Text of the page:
Both film historians Bogdanovich and Brodsky meet an influential grey-haired director/producer – in Bogdanovich’s case, cult legend Roger Corman; in Brodsky’s case, David Kessler (Sam Wanamaker) - through which they get their first big breaks.


Alongside Brodsky is Long as Lucy Van Patten, an aspiring children-books writer. While her husband is struggling with a screenplay, she works on getting her real estate license, but she quits that to help with screenplay and becomes its co-writer.


Except for the c0writing, Bogdanovich’s spouse, Platt, has little in common with her big screen counterpart. While a hitch-hiking Allen met Lucy on a muddy road out in the middle of Indiana, Peter met Polly in summer stock in New York, but they did drive across country together to the same destination. 


As Peter (I’ve decided to go with the principals’ first names from here on), learned the ropes as an auteur, Polly became a highly acclaimed production, and worked on four of her husband’s films. 


Which brings us to the filmographies of Albert and Peter. We’ll start with the fictional one, Albert. With the help of his wife, Albert’s debut, An American Romance, is a big hit, which puts him on the movie map, while Lucy is left out of the lime light. Their next film, Gabrielle, also connects with audiences, but signals the end of Albert and Lucy’s marriage when Albert falls for the actress cast in the lead. That would be Sharon Stone, in one of her first films, as the gold-digging damsel, Blake Chandler. 

Monday, January 03, 2022

Betty White: TV Legend, But Film Star? Not So Much

A few days ago, the world was saddened by the death of Betty White. The comedy icon, who had been dubbed “The First Lady of Television, passed just a few weeks before her 100th birthday leaving behind a rich body of work from her radio performances in the ‘40s to her numerous game show stints (she was on everything including The $25,000 Pyramid, Password, and Hollywood Squares), her own program, The Betty White Show, in the ‘50s (she also had a show by the same name in the ‘70s), and of course her classic roles as Happy Homemaker Sue Ann Nivens on the seminal The Mary Tyler Moore Show, and Rose Nyland on the popular ‘80s-‘90s sitcom, The Golden Girls, and beyond.

But what about her filmography? She’s been in a bunch of movies, but most were cameos or voice-overs. Why didn’t she ever breakthrough as a movie star? The obvious answer would be that she was too busy on the small screen, to take film acting seriously. Since everyone else paying tribute to her extensive television background, I thought we’d look at her less heralded movie history, and see what it tells me.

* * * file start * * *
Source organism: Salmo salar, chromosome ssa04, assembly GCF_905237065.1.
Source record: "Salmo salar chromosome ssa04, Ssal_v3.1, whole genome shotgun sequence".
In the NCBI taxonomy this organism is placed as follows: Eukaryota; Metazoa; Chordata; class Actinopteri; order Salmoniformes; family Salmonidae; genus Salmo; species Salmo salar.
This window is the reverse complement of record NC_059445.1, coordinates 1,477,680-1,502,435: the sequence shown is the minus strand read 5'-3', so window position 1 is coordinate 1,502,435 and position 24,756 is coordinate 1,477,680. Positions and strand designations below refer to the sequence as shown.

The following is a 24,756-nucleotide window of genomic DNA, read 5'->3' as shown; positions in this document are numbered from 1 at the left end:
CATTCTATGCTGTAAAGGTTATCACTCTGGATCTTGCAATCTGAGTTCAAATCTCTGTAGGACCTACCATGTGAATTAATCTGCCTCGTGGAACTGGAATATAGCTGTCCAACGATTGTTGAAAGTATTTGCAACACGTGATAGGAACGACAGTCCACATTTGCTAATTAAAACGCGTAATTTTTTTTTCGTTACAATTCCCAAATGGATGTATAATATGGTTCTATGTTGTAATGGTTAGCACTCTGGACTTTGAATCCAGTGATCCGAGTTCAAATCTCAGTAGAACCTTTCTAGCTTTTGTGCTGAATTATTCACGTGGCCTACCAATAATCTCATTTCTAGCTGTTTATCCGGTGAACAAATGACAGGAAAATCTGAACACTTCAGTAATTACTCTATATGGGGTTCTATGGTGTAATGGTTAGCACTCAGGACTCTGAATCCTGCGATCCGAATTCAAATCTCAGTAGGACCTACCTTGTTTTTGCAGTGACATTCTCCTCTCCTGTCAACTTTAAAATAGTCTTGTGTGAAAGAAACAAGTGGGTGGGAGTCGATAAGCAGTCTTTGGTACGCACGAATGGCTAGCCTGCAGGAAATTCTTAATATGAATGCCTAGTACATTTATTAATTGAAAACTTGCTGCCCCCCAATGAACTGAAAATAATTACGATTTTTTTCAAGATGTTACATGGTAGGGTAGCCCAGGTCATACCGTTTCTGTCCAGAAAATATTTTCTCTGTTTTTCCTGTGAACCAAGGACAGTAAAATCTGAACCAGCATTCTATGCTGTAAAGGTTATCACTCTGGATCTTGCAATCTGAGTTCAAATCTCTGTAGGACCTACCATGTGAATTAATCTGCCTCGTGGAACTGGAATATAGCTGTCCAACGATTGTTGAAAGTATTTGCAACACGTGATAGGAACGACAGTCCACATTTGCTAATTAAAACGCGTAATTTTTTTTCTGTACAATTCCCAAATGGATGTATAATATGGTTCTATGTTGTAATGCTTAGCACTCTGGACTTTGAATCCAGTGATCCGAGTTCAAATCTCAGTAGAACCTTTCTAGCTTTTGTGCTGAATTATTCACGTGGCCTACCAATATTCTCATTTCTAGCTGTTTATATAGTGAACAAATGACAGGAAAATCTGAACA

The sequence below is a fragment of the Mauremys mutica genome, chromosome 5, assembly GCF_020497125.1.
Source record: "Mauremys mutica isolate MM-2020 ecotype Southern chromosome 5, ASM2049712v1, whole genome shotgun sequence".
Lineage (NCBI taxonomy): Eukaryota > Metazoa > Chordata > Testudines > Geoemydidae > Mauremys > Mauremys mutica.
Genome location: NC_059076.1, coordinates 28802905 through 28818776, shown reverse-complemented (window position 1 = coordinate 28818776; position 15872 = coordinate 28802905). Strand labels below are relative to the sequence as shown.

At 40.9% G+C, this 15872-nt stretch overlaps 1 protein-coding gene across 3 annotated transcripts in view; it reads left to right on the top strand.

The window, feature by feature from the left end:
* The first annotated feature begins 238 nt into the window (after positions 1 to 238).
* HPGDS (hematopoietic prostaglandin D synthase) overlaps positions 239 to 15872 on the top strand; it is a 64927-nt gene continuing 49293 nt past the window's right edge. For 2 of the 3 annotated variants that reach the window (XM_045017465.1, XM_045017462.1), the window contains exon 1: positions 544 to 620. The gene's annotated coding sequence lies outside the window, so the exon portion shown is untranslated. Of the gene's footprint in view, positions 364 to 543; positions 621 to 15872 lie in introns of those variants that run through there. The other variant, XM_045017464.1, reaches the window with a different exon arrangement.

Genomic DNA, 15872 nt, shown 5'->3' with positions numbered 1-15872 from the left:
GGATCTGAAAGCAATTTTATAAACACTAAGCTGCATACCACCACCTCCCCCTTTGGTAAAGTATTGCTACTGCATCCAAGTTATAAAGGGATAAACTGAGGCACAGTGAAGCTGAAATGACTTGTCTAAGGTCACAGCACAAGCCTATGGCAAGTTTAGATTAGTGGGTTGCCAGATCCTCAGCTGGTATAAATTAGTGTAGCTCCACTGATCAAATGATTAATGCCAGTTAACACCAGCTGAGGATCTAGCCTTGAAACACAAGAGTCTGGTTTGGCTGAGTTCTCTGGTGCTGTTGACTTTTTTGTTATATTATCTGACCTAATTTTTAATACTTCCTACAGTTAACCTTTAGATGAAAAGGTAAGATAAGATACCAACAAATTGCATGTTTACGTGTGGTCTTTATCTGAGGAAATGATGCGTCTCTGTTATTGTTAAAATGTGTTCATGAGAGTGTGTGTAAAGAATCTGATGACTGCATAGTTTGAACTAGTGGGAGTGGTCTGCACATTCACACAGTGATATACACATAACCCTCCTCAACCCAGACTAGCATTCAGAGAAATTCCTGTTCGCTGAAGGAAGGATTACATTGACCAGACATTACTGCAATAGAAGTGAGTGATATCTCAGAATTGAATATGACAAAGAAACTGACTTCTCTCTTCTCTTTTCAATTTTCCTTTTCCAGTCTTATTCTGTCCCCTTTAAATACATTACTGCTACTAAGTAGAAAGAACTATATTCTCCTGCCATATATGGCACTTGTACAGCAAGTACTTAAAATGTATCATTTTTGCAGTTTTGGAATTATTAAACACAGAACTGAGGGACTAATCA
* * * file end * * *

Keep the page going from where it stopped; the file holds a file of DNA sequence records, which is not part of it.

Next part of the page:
Alongside her tireless TV activity, White appeared in around three dozen movies. This may not be accurate as her career goes way back, and there is little information to be found about a lot of films those days.


White’s first film, TIME TO KILL was shot four years before her TV career was launched. She is credited as “Lou’s Girl” in the 1945 army training short, which is also notable because DeForest Kelley (McCoy from the original Star Trek), and George Reeves (‘50s Superman) have parts. White’s brief screen-time can be seen here, and you can find the full 2o minute and change pretty easily via Google.


According to Wikipedia, White was in a 1951 film called THE DARING MISS JONES aka WILD WOMEN. There’s not much I could deduce about this movie except that it’s about the uprising of a thousand virgin women. WHITE SIRENS OF AFRICA is yet another alternate title. White was most likely little more than an extra, as one would guess by hers being an uncredited role.

It was over a decade later that White returned to the big screen in a much more significant film than her previous film work, ADVISE AND CONSENT, a 1962 political drama based on a novel that won the Noble Prize. White played the fictional Senator Bessie Adams in a star-studded cast headed by Henry Fonda. It’s not available on any streaming service I know, but the last time I checked, the whole film is on YouTube, as is this clip of one of White’s scenes (maybe the only scene – I haven’t watched the whole thing).

Now get this, White’s next movie gig was 24 years later. I can’t tell if BIG CITY COMEDY (1986) is a showcase of sketch or stand-up comedy, I can just tell you that she was credited as “Self.” It’s listed as a documentary on IMDb so maybe it is stand-up. It hardly looks like a movie too, as it’s only an hour. I bet it’s an 80s cable special that maybe got some theatrical showings. I dunno. Let’s move on.

It was yet well over another decade before White went all cinematic again, and it was in an unexpected genre. The movie was HARD RAIN, an action heist thriller starring Christian Slater and Morgan Freeman. Most notable was that her Mary Tyler Moore co-star, Ed Asner, also appeared in the film, but I can’t remember if they have any scenes together.